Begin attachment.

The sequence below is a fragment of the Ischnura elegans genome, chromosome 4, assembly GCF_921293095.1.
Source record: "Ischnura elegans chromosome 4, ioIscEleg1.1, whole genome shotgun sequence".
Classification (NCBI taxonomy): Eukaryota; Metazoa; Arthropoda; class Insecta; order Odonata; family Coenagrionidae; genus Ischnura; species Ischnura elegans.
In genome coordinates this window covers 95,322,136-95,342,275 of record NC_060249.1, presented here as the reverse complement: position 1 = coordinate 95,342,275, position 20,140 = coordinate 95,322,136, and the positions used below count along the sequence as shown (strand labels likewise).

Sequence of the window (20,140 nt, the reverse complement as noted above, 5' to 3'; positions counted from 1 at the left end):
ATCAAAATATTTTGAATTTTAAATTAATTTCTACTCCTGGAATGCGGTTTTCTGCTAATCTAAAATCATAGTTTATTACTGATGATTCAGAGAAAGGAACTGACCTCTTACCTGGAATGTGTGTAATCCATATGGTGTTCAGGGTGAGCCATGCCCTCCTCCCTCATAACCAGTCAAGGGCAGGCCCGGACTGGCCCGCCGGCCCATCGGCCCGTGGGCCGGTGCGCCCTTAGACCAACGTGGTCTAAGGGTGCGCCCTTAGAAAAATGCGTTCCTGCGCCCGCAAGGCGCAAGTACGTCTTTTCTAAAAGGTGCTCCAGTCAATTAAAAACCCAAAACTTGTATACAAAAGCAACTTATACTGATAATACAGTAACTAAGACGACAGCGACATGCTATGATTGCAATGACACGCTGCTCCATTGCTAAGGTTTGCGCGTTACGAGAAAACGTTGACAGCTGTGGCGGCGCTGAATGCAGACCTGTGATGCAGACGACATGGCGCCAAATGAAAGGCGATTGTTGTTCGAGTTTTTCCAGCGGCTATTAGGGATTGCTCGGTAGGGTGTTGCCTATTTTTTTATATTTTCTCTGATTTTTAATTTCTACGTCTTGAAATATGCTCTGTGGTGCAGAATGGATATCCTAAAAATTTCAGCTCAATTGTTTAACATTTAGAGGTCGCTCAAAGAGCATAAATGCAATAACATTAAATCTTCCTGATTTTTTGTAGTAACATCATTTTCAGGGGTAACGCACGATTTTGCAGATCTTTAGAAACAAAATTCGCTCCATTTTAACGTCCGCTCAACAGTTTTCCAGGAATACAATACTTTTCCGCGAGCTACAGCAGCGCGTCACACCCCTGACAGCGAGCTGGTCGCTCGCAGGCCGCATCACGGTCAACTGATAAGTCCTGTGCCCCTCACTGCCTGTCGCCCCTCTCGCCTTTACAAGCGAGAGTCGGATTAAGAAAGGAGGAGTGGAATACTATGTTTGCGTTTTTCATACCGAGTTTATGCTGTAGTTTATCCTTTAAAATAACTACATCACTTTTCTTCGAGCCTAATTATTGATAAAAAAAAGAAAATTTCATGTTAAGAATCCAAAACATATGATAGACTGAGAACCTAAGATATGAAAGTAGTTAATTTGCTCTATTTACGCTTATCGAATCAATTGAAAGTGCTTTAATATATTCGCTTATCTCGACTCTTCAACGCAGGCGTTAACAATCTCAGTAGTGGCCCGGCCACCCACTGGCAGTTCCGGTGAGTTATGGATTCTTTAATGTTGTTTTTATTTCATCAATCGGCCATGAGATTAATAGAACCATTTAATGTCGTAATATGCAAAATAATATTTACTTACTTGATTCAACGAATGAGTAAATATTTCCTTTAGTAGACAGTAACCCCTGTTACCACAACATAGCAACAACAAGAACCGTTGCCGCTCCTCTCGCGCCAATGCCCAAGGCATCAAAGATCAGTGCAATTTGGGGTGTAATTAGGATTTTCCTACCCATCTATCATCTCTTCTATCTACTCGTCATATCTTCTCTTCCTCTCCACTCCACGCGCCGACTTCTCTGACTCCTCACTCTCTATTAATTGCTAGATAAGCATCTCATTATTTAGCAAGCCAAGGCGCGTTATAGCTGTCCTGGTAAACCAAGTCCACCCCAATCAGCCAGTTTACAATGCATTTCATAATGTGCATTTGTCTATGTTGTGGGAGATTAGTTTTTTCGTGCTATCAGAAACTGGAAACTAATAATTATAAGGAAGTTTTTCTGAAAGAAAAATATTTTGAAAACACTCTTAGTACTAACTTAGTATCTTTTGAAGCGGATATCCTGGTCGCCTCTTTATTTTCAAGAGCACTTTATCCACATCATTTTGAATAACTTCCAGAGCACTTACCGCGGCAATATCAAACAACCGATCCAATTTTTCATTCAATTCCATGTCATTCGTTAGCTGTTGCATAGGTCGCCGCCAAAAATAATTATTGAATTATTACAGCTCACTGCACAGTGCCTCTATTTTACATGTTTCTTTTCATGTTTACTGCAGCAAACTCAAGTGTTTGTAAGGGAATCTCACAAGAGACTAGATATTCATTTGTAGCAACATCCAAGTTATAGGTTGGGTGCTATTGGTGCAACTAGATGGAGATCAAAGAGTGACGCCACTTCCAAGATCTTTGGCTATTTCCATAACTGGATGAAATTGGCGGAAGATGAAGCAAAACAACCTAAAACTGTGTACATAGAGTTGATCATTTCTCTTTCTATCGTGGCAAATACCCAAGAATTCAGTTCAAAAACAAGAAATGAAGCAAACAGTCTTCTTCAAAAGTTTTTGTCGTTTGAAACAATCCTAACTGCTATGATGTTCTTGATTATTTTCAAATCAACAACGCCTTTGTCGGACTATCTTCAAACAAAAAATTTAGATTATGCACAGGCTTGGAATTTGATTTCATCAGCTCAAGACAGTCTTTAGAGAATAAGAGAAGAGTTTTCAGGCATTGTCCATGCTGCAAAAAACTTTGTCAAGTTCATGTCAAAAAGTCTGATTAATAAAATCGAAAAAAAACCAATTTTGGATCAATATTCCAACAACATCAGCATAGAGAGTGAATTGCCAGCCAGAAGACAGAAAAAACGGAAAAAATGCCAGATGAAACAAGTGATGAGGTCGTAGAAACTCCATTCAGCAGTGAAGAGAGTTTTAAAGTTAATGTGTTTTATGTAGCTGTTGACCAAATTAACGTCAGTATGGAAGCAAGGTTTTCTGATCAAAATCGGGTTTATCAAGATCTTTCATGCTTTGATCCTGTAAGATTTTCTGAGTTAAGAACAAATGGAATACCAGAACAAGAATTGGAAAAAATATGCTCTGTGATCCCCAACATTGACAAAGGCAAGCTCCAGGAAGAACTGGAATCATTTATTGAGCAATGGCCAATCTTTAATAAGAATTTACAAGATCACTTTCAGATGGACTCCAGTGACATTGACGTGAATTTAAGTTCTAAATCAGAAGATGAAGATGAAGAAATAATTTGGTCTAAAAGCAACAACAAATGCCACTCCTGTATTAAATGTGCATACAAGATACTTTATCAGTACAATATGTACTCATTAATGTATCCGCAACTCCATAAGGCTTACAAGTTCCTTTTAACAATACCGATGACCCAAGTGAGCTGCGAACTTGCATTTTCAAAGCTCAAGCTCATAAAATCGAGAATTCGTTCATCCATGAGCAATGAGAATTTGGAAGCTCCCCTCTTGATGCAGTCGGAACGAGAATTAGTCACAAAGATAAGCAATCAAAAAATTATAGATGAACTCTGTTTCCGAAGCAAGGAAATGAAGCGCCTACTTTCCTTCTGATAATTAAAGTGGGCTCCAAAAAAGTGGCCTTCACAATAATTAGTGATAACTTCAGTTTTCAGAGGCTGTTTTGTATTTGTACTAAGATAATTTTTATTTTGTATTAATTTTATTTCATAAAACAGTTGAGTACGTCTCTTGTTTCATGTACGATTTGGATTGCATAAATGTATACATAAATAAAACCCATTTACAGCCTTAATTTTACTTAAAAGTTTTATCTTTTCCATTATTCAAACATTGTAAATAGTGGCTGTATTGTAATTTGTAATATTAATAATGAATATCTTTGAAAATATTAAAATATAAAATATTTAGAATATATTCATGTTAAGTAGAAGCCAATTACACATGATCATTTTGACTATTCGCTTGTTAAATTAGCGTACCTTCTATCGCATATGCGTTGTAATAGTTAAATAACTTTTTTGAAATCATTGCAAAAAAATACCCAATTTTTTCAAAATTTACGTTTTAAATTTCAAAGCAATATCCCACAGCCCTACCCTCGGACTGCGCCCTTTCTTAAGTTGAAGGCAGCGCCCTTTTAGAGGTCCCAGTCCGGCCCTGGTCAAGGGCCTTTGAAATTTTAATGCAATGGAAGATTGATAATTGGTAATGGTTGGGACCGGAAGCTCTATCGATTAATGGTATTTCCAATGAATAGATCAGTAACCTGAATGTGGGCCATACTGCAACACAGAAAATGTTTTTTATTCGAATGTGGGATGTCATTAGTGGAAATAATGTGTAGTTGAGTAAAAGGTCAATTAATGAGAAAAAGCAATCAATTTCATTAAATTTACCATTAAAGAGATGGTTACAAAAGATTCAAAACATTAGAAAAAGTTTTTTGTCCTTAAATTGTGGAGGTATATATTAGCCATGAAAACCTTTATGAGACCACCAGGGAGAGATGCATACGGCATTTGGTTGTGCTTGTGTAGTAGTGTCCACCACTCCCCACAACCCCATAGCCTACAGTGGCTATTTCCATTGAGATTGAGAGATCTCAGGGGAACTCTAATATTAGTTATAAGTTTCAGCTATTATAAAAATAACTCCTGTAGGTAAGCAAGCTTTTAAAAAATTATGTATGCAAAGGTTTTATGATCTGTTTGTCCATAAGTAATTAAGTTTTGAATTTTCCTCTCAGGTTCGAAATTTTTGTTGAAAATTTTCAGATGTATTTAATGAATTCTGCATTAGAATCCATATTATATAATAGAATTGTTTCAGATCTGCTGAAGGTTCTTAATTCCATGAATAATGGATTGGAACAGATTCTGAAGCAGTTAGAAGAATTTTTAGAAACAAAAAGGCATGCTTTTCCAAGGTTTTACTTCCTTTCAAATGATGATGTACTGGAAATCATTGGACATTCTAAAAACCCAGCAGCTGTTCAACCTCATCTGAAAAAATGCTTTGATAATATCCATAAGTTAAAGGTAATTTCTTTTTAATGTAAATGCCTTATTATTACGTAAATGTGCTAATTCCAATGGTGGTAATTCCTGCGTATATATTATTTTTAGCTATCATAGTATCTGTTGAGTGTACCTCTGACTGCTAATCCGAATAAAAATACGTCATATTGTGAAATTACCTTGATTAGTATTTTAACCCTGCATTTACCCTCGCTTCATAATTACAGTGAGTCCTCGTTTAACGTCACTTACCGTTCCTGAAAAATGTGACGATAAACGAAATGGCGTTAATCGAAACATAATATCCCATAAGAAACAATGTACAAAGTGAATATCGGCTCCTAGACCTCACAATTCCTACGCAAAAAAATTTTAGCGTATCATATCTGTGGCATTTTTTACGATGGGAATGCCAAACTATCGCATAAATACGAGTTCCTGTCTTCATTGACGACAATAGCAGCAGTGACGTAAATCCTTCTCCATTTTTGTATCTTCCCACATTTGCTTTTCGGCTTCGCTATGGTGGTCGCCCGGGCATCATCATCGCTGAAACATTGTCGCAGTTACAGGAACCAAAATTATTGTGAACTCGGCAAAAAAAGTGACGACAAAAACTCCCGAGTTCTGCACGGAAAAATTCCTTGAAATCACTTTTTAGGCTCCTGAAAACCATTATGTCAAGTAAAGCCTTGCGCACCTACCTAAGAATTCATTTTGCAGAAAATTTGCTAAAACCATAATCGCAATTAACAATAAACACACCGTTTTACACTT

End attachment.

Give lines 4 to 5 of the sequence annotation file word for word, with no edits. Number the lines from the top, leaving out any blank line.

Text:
In genome coordinates this window covers 95,322,136-95,342,275 of record NC_060249.1, presented here as the reverse complement: position 1 = coordinate 95,342,275, position 20,140 = coordinate 95,322,136, and the positions used below count along the sequence as shown (strand labels likewise).

Sequence of the window (20,140 nt, the reverse complement as noted above, 5' to 3'; positions counted from 1 at the left end):